‘Succession’ doesn’t miss a beat as its Murdochian family feud continues

Cameron Mitchell reports that the Murdochs are back in court over their succession plans

“Succession” doesn’t miss a beat as its Murdochian family feud continues

The same line has been running through the Murdoch press for more than a decade. “Who will succeed the chief executives of News Corporation?” it begins, and “who will be named chief executive of News Corporation?” read the rest of the accompanying headline in the UK newspaper the Sun at the time. In 2000, George Pataki, the governor of New York, who said at the time he would accept the role “if and when Rupert Murdoch asks me”, launched an inquiry into whether News Corp executives had followed proper succession practices.

“You’ve got to have a president,” the centrepiece of the inquiry, the investigation was led by former solicitor general David Miranda to examine whether company executives had complied with “legal obligations” “that would make it clear in the future what the role of the chief executive would be.” After questioning 24 News Corp executives, the inquiry suggested that some News Corp directors, its employees and lawyers had breached “basic standards” on the basis of their lack of knowledge of such duties.

Now, Rupert Murdoch and his sons are back in court, squaring off over their succession plans. It is a very familiar story: old disputes, not just over money, but power and influence, inevitably escalate. It takes place as Murdoch’s empire shrinks and increasingly controls fewer media outlets. Today’s tussle, the first in 20 years, is over whom will succeed his older son, Lachlan, as executive chairman of Fox. The implications for the rest of the company, and the wider media world, may be enormous, as a dispute over who will succeed a boss risks scuppering his plans for a new generation of rich people.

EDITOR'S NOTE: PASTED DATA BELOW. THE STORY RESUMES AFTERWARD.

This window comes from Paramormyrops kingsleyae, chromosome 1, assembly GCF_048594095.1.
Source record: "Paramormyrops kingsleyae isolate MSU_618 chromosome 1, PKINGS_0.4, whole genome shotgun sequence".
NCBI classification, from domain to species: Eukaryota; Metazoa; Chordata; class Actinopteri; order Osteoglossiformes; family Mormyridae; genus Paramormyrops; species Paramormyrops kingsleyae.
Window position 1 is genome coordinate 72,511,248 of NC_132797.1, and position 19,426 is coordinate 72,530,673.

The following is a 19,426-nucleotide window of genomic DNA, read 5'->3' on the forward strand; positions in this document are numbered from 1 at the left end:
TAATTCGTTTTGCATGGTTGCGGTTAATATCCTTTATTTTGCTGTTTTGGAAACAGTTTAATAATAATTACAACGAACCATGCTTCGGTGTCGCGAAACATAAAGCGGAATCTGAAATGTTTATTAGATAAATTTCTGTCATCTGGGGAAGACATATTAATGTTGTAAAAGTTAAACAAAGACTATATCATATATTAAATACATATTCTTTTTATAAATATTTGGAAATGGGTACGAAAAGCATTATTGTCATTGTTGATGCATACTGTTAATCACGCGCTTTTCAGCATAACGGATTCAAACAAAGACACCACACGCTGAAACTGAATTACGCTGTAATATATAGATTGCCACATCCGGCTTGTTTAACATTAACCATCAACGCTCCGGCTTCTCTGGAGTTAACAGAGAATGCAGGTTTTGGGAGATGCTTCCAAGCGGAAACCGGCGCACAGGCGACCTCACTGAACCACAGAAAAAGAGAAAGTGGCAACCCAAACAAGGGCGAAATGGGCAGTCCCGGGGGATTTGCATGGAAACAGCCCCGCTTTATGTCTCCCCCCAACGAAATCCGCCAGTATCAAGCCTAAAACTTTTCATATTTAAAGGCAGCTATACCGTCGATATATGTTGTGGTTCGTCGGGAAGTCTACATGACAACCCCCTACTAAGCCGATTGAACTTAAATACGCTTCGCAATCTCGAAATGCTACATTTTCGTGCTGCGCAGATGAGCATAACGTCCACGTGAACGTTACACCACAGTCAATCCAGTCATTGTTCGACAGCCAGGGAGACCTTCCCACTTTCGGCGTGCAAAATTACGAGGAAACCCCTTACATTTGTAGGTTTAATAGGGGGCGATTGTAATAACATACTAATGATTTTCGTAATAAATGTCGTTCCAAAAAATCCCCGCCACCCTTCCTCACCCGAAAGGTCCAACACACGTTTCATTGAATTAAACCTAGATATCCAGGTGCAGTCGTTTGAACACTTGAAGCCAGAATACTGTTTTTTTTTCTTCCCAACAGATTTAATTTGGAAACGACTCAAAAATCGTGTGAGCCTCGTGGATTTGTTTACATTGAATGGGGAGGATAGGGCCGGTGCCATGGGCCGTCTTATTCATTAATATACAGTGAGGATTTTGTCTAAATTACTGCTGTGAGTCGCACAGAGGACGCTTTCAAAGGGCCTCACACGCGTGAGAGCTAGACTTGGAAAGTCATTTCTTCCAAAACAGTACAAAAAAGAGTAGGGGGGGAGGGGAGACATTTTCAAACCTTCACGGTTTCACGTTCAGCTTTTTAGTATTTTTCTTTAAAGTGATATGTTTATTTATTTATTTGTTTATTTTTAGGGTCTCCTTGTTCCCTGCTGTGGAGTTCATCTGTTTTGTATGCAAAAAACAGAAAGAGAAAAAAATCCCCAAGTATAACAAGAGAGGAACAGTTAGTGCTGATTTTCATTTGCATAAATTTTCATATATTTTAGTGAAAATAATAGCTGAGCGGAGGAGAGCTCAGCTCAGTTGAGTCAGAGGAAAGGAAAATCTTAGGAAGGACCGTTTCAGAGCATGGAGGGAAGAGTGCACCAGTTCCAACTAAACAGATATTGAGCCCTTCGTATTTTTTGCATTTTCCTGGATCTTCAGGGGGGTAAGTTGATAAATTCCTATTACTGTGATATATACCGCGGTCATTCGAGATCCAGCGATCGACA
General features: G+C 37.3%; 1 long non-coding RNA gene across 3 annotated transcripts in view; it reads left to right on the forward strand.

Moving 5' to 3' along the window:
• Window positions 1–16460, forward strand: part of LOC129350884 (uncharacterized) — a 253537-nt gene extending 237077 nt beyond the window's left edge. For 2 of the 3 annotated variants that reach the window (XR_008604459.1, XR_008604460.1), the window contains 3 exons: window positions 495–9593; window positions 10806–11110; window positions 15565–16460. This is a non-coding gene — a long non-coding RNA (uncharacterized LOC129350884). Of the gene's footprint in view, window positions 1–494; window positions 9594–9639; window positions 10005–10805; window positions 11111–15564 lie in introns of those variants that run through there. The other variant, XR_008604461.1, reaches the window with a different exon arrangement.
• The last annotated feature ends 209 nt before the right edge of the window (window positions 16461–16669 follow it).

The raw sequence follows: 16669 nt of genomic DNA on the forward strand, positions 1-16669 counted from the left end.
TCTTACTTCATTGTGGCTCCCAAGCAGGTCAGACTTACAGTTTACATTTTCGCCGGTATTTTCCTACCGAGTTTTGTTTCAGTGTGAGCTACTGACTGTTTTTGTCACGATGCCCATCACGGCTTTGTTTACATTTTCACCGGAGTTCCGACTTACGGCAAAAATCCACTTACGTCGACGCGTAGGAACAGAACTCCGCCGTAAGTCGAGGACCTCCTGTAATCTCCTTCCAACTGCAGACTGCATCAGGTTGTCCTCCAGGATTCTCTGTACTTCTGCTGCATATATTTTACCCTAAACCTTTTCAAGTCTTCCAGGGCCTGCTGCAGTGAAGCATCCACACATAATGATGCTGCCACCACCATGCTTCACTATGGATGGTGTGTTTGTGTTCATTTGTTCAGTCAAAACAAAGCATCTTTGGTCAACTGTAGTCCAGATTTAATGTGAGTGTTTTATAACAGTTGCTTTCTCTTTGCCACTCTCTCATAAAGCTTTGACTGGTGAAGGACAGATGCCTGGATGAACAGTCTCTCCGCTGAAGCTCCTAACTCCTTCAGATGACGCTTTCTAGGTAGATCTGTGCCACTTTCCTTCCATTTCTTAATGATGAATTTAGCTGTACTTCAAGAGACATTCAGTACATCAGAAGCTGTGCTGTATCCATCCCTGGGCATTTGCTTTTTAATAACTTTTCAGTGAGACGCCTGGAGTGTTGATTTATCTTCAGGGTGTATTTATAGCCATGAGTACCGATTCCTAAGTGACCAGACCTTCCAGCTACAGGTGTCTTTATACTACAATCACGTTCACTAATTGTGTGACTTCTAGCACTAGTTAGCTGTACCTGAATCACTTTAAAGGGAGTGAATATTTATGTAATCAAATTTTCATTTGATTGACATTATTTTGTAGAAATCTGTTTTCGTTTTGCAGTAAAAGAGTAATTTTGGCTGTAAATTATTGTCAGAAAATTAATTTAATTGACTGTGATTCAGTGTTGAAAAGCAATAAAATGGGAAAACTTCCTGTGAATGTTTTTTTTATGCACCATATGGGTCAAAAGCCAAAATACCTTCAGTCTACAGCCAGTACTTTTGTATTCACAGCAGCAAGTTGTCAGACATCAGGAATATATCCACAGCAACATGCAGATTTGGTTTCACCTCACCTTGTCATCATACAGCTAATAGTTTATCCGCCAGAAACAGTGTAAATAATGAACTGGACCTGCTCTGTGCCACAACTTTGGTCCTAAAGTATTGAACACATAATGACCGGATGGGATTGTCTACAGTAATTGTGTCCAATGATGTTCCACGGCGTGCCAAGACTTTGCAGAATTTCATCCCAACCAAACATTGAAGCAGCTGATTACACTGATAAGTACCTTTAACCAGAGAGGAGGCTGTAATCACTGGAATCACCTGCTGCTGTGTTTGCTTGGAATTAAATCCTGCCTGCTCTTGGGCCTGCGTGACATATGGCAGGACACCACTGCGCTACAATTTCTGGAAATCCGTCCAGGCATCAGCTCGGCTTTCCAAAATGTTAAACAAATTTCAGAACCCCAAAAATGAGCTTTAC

In 2000 Pataki’s inquiry began to rattle Rupert Murdoch and his empire, not just because of the strong brand for a “succession” but because of the promise of a role in politics. His UK business The Sun had long since turned against Tony Blair and called for his resignation. Also this month, the Sun is right-winging Labour. “The poison stains of Blair and Brown are splattering the ground and demanding to be taken to the cleaners,” the Sun declares in its most recent edition, likening Labour’s NHS policy to state healthcare, leaving with the run of the scrabble with The Telegraph and BBC as the left pulls out all the stops to try to reclaim the electoral centre.

He is fighting with his own party to unite his empire. He fought, he seems to be suggesting, to prepare for a battle in New York. Given the challenge facing News Corp to expand its empire into the fastest-growing market in the world, the UK is hardly an over-riding concern.

Rival company employees and directors are almost always keen to prove their independence by appearing for their bosses’ grilling by media select committees. Prominent businessmen don’t get galled and will answer every question from the media. The CEO may have been questioned by the old inquiry in 2000 and it is at that point they face scrutiny by regulators and opposition politicians, but Rupert Murdoch is still his boy.

Rupert Murdoch is not a traditional media CEO who rarely expresses his political opinions, however. A lifetime of influence can change that. Despite changing US media consumption habits, the largest media company in the world remains closely identified with one man. This is not entirely a good thing.

• This article was amended on 10 January 2019 to correct that the “succession” line was not written by Pataki.

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